IOOF’s plunging profits are an isolated occurrence and the royal commission has not impacted its ability to attract funds or advisers, according to Morningstar.
IOOF’s profit plummeted 39 per cent from the previous year at their half-year result. But Morningstar blamed the loss on the acquisition of the ANZ pensions and investment (P&I) business and said that it will soon bounce back.
“The first-half fiscal 2020 result is an anomaly and doesn’t reflect the group’s earnings power from acquiring the P&I,” Morningstar said in a note.
“The biggest contributor to the reduction in UNPAT is from the lower interest earned on an $800 million debt note (2 per cent interest compared with the previous 14.4 per cent), which was part of the terms of the P&I agreement.”
Morningstar expects that the P&I business will swell IOOF’s funds under management and administration (FUMA) 50 per cent to about $220 billion. IOOF has also enjoyed continuing net cash inflows when compared with competitors like AMP, who are experiencing substantial outflows, and the business continues to attract advisers.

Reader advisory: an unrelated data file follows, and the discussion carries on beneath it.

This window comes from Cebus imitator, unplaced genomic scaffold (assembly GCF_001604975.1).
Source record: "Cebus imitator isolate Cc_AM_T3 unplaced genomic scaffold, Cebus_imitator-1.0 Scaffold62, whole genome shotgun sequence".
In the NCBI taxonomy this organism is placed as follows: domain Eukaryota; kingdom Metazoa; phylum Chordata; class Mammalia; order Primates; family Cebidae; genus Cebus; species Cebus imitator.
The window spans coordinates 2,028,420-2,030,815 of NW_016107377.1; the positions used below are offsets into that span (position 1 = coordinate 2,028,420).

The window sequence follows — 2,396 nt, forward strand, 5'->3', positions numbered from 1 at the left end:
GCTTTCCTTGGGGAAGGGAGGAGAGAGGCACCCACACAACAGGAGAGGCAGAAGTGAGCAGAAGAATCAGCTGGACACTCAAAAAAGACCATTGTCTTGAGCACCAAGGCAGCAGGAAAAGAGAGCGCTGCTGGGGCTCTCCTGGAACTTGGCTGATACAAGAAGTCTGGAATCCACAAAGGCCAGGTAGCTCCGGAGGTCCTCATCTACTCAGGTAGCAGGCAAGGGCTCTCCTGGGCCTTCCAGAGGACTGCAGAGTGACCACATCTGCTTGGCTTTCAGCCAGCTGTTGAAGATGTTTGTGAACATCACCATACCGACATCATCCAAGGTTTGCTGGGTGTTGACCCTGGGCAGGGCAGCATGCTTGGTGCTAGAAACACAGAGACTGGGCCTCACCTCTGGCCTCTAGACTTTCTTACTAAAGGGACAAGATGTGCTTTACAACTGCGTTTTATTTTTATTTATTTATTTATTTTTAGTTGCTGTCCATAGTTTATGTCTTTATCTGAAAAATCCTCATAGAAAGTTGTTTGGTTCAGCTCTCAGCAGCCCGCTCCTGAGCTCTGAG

“Profit improvements are also expected to be generated by making its adviser network of 1,443 salaried and aligned advisers economically viable as stand-alone businesses,” Morningstar wrote.
“A key to this strategy is increasing the number of salaried advisers. Aligned adviser groups will also be required to pay higher fees for IOOF’s administrative services.”
And while the revelations of the royal commission could prompt more class actions and further investigations by regulators, the business has co-operated with APRA and ASIC, which have indicated that they don’t plan to take any further action against IOOF off the back of royal commission referrals.
“Heightened regulatory scrutiny made cost reductions difficult,” Morningstar wrote.
“Although we expect ongoing regulatory scrutiny, the intensity should reduce from the first-half fiscal 2020, as all APRA conditions have now been met.”
However, APRA is also seeking licence condition changes and ASIC is proposing to embed officers within IOOF. Morningstar also slapped a ‘poor’ stewardship rating on the business for the unprecedented action APRA took in seeking to disqualify five of IOOF’s leadership team from being a responsible officer of a superannuation trustee.
The firm said the challenging market environment had impacted its half-year results.
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